Another drop in the inflation rate in March, to 0.5 per cent, raised concerns the eurozone might slip into deflation, when consumers put off purchases in hopes of bargains later and companies cut prices to entice buyers. Such a downward spiral can snuff out economic growth for years.
After the ECB decided to leave its main interest rate at a record-low 0.25 per cent Thursday and not provide any further stimulus, President Mario Draghi noted the inflation figures are consistent with the bank's forecasts of a "prolonged period of low inflation."
But to show it is not complacent about the danger, the central bank beefed up its rhetoric.
Draghi said the ECB's governing council is unanimous in its determination to maintain a highly accommodative monetary policy stance and is ready to swiftly use "unconventional measures ... to cope with the risk of a too-prolonged period of low inflation."
Such measures could include a new round of cheap loans to banks or large-scale purchases of financial assets, the so-called "quantitative easing" the U.S. Federal Reserve has been doing. That would increase the amount of money in the economy and aim to lower market interest rates and stoke inflation. But such a move faces legal, political and technical obstacles.
The ECB could also trim its deposit rate below zero, effectively penalizing banks for holding money at the ECB instead of lending it out.
Draghi said unlike in its previous monthly meeting, all measures within the ECB's mandate — including quantitative easing — were discussed.
Analysts said the ECB's statement showed it is increasingly worried about the stubbornly low inflation, but is not at a point yet where it would act.
Carsten Brzeski of ING Bank noted Draghi's tone clearly indicates it's "on even higher alert than before."
While quantitative easing still seems unlikely, Brzeski said, the ECB made it clear that such measures were now backed by all ECB members — including the German central bank governor Jens Weidmann, who had opposed such ideas in the past.
For now, Draghi said, the ECB is sticking to its forecast that the eurozone will not see deflation.
He noted the unexpectedly low inflation data for March was also influenced by seasonal factors, meaning the rate may well rise next month.
In a rare public rebuke, Draghi rejected advice by International Monetary Fund chief Christine Lagarde that the ECB should ease its monetary policies to boost inflation.
Draghi grinned as he took a question on Lagarde's comments, causing laughter during the press conference in Frankfurt.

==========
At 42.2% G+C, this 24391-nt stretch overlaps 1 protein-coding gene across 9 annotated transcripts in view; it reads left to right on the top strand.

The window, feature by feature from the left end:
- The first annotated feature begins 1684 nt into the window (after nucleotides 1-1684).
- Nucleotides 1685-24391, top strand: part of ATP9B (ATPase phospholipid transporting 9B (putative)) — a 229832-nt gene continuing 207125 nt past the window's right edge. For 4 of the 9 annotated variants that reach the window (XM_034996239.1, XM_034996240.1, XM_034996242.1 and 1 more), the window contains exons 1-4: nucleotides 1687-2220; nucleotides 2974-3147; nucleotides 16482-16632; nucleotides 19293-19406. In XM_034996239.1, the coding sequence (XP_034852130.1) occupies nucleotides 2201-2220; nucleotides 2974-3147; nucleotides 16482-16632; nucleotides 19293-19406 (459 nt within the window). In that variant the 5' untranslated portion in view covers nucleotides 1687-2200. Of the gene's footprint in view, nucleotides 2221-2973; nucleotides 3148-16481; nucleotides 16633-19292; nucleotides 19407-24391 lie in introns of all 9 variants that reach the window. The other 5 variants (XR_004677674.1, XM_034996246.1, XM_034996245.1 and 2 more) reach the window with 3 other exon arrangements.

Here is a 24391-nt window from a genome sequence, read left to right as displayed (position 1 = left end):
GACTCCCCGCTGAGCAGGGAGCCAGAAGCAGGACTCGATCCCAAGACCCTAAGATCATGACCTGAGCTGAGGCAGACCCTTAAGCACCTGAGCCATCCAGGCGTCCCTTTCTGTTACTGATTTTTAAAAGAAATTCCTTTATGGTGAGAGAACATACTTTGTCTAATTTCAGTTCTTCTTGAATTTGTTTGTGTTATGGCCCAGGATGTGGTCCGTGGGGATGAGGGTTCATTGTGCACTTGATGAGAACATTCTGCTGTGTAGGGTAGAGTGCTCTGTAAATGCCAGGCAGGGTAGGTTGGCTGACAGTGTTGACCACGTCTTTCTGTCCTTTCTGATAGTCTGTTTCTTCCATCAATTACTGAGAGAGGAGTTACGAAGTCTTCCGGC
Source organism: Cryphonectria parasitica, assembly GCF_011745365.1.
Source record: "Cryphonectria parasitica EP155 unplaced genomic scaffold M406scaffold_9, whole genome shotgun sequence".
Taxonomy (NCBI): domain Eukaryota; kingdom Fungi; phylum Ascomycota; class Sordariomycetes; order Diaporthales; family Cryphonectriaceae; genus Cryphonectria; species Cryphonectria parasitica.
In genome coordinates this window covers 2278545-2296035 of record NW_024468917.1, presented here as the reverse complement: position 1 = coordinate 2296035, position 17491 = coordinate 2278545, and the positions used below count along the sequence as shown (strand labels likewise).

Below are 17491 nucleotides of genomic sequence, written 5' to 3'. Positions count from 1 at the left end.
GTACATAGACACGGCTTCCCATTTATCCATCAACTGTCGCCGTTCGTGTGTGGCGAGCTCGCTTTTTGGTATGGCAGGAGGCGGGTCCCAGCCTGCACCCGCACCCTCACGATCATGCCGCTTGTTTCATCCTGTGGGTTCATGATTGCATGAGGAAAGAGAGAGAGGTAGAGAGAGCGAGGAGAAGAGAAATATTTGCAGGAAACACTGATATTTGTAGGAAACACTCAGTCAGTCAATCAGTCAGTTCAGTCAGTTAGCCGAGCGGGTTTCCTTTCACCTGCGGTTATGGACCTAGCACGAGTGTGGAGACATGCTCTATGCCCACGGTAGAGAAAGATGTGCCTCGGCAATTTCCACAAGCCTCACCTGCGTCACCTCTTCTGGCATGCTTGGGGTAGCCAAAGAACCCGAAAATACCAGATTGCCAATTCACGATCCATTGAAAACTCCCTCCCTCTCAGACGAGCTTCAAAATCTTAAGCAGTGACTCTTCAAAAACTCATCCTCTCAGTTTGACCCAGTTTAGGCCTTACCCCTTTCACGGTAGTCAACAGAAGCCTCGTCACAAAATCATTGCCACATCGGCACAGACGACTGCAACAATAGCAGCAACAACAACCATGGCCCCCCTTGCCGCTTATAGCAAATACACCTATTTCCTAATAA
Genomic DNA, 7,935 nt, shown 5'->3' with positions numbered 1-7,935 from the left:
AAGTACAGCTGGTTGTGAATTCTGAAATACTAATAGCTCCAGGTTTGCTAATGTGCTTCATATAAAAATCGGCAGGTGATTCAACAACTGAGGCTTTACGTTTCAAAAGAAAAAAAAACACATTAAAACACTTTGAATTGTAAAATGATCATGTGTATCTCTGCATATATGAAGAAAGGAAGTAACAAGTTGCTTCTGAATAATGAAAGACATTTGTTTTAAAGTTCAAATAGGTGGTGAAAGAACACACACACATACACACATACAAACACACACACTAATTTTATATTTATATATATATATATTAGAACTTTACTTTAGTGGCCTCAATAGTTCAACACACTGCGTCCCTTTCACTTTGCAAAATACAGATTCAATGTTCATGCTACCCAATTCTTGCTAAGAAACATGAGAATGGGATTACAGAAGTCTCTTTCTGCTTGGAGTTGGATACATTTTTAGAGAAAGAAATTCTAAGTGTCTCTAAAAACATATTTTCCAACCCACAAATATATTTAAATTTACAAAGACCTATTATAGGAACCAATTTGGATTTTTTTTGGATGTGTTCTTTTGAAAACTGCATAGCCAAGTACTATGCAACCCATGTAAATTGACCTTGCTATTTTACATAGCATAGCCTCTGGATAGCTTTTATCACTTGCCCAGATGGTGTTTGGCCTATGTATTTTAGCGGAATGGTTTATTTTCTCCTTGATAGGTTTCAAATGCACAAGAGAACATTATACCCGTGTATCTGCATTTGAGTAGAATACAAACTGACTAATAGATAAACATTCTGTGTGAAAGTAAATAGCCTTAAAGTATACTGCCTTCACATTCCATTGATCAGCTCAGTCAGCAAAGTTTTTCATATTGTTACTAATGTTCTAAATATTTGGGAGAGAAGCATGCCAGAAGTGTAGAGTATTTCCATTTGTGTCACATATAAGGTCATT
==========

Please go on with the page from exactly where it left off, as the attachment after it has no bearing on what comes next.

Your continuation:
"The IMF has been of recent extremely generous in its suggestions on what we should do or not do," he said, adding that the ECB's views "are in essence different."
In Europe, the inflation rate is the main driver of monetary policy decisions — unlike in the United States, where the Fed also takes unemployment figures into account. The ECB aims to keep inflation close to but just below 2 per cent.
Unemployment, meanwhile, remains stuck near a record-high of around 12 per cent following years of economic and financial upheaval.
Besides having a social cost, high unemployment also weighs on consumption and the wider economy. The EU predicts the eurozone will grow 1.1 per cent this year. While that would be the bloc's best performance since 2011, it would still pale in comparison to the U.S. economy, which is expected to grow around 3 per cent.
This latest dip in inflation comes at a time when the euro has been buoyant in foreign exchange markets. A higher currency can push inflation further down in two ways: It can make imports cheaper and it weighs on economic activity by making exports more expensive.
While influencing the exchange rate is not one of the ECB's explicit policy targets, Draghi acknowledged the bank is closely monitoring it because "it's an increasingly important factor in our medium-term assessment of price stability."
The prospect of deflation is especially worrisome for those eurozone nations with high debt. When prices fall, it becomes harder to pay down debts, which are fixed in nominal terms.
AP writer Geir Moulson in Berlin contributed reporting.
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